Published by the Students of Johns Hopkins since 1896
January 17, 2021

Connecting with friends in a virtual world

By MARVIS GUTIERREZ | November 17, 2020

gutierrez

COURTESY OF MARVIS GUTIERREZ

For Gutierrez, platforms such as Zoom and Discourse have provided a way to connect with friends, despite physical distance. 

I initially had a bit of trouble trying to think of a concept or action that really resembles joy — especially during this quarantine period, it’s much easier to fall back to negative emotions and feelings. Eventually, I realized that what got me through these past nine months and brought joy into my life while I was physically isolated were the interactions I had with my friends online. 

Sounds pretty simple, right? In retrospect, it was actually really hard to even make the effort to reach out to my loved ones and spend meaningful time with them when my mind was also cluttered with intrusive thoughts about the many “what-ifs.” I was worried about my immediate family and COVID-19 infection, periods of job insecurity, my extended family in Puerto Rico and Colombia who are undoubtedly facing a similar and yet fundamentally different experience to me.

It was easy to send the occasional messages to friends as a check-in, but it was harder to reconnect with friends after the intense shock to my system. I honestly can’t be certain if I’ve fully reconnected with all the people I knew prior to quarantine, but that’s ok. We’re all gradually re-establishing ourselves, and at least the excuse of hanging out in the form of group studying has made these first efforts to reach out a little easier.

The platform that’s really kept my friends and I together has been Discord. At first, we tried Zoom get-togethers, but I felt that if I had to spend even more time on that platform, any experience would just not be enjoyable. 

I’m genuinely shocked that a gaming platform can have so many creative uses, but it works. You can video call, listen to music together without much lag and even play minigames through the use of “bots” — think iMessage games but less complex. The call feature has a visual function to it as well that shows who is currently in the voice channel, which makes it even easier to hop in and talk with friends; with my earlier struggle to reconnect, this allowed the possibility of low effort interaction with others. “Entering” a call feels almost similar to accidentally bumping into someone in Brody. 

We initially watched movies together with Netflix Party, but more of the casual calls and organic interactions arose when we found out we were playing a lot of the same games. Final Fantasy 14, a multiplayer online game, has been a serious hook for us all. Being able to do daily missions together during late nights has almost provided a stabilizing schedule in what is an otherwise very chaotic time. 

I could try to recount the progression of games we’ve managed to get through, but in all honesty, I’ve forgotten a lot of what we’ve done. Recently though, we’ve derived a lot of joy from playing Among Us and Phasmophobia together. Among Us became a quick hit during quarantine and I’m sure you’ve already heard about it (check out this article if you haven’t!), but Phasmophobia is a really interesting game that recently came out and I would really suggest that everyone try it.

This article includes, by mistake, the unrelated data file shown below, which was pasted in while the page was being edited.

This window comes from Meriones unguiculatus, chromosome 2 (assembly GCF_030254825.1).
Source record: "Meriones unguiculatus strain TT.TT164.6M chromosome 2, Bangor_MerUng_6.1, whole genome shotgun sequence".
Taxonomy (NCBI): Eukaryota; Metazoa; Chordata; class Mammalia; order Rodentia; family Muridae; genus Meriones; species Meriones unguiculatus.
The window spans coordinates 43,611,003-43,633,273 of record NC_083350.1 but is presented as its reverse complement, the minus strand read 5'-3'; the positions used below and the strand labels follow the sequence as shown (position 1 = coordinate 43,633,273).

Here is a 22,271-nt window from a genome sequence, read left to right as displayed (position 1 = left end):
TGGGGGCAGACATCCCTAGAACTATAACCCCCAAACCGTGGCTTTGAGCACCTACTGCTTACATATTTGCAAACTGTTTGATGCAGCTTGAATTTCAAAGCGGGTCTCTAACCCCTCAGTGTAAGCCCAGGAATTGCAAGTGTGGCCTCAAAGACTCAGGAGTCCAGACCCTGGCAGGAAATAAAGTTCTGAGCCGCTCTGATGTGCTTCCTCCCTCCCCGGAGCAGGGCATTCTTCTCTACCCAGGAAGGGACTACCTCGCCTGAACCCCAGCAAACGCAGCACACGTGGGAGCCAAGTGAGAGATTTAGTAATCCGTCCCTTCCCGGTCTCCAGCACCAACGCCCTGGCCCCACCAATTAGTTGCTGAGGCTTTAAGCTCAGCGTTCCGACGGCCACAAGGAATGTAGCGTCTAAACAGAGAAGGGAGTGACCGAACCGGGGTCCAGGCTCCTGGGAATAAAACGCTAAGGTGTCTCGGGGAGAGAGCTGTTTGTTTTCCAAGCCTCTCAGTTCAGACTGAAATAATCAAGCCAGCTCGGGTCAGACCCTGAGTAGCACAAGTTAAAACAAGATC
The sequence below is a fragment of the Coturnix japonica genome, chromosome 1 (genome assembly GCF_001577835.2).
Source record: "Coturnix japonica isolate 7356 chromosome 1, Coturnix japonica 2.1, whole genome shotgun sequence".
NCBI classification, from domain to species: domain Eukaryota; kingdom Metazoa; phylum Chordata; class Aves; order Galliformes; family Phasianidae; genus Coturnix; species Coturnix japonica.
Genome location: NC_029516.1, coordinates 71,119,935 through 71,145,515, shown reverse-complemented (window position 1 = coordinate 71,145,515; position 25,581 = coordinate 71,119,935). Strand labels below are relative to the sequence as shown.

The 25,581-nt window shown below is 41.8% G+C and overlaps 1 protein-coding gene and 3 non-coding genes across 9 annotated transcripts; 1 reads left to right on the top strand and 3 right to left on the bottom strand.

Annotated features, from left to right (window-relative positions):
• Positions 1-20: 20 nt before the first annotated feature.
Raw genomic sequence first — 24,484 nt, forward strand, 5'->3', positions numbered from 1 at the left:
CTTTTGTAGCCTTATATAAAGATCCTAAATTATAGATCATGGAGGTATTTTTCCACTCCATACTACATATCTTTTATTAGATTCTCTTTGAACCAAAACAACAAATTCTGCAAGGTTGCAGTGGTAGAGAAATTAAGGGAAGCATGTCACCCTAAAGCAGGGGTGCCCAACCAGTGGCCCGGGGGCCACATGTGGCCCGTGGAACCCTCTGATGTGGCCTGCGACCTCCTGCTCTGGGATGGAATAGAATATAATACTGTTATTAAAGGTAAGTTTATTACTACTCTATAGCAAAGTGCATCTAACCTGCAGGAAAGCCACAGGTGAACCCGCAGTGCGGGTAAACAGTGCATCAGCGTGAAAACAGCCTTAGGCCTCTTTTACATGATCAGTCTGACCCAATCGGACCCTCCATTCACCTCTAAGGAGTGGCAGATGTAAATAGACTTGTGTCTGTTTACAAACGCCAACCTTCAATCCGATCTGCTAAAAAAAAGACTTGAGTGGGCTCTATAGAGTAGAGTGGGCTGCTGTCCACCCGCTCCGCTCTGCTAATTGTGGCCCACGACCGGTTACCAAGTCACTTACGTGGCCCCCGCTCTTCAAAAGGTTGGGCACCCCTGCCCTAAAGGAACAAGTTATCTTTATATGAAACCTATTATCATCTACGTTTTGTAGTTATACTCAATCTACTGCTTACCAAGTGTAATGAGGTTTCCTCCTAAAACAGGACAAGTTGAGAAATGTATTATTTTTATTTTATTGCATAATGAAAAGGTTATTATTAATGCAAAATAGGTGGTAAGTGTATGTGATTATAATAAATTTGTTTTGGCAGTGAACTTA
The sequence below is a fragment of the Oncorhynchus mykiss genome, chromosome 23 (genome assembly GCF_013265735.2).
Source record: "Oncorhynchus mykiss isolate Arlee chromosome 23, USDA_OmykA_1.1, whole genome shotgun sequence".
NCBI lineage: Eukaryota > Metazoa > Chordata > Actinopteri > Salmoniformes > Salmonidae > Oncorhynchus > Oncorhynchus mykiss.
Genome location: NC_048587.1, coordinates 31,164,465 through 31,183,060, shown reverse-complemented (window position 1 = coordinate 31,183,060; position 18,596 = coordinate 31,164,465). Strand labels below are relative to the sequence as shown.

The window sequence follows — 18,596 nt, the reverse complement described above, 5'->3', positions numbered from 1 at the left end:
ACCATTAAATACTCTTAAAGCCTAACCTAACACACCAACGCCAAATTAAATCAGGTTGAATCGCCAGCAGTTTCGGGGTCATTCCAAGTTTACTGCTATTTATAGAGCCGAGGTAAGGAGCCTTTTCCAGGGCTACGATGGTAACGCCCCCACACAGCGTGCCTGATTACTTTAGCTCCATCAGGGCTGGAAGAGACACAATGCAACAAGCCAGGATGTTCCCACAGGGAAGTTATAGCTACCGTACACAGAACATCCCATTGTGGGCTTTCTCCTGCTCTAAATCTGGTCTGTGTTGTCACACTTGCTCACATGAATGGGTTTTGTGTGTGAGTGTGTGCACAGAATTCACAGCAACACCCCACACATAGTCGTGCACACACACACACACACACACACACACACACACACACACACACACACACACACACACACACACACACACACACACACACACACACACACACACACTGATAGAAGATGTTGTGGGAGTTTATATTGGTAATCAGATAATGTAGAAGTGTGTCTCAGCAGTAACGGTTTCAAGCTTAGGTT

As a quick summary, Phasmophobia is a Steam co-op horror game where you attempt to track down and identify ghosts (think Buzzfeed Unsolved) with tools like electromagnetic field readers, spirit boxes and motion sensors. You can play with up to three other people, and there are new, randomly generated haunted locations every time you play. My friends and I all agree that there’s one feature that keeps us hooked; the ghost can at times “haunt” and manifest itself physically, sometimes even killing players. As you can only communicate with others via radio while in-game, it leads to hilarious situations when you hear a cut-off scream through the radio signifying that someone has died somewhere. It’s usually me dying, though.

The game treats itself seriously and does fabricate a horrifying experience when you decide to explore the haunted locations alone. I personally am very weak in scary situations, so I always try to huddle up with my friends. Going to the asylum locations are now pretty much banned when I’m playing since I scream so much in terror every time anything happens (or whenever my friends make a sudden sound to try to scare me).

We’ve had less time to play together recently as papers and midterms are an ever increasing academic burden, but being able to hop on call for a quick 15 minutes to an hour to talk with friends is what keeps me going.

With even more midterms incoming, I’ve also tried to organize study sessions in a different voice channel where we all share our screens and keep each other accountable. Of course, it’s more than likely that we end up laughing at each other and slacking off, but as someone who has always been more productive while being with others and being in the right study environment, this kind of modification to the usual experience is invaluable. 

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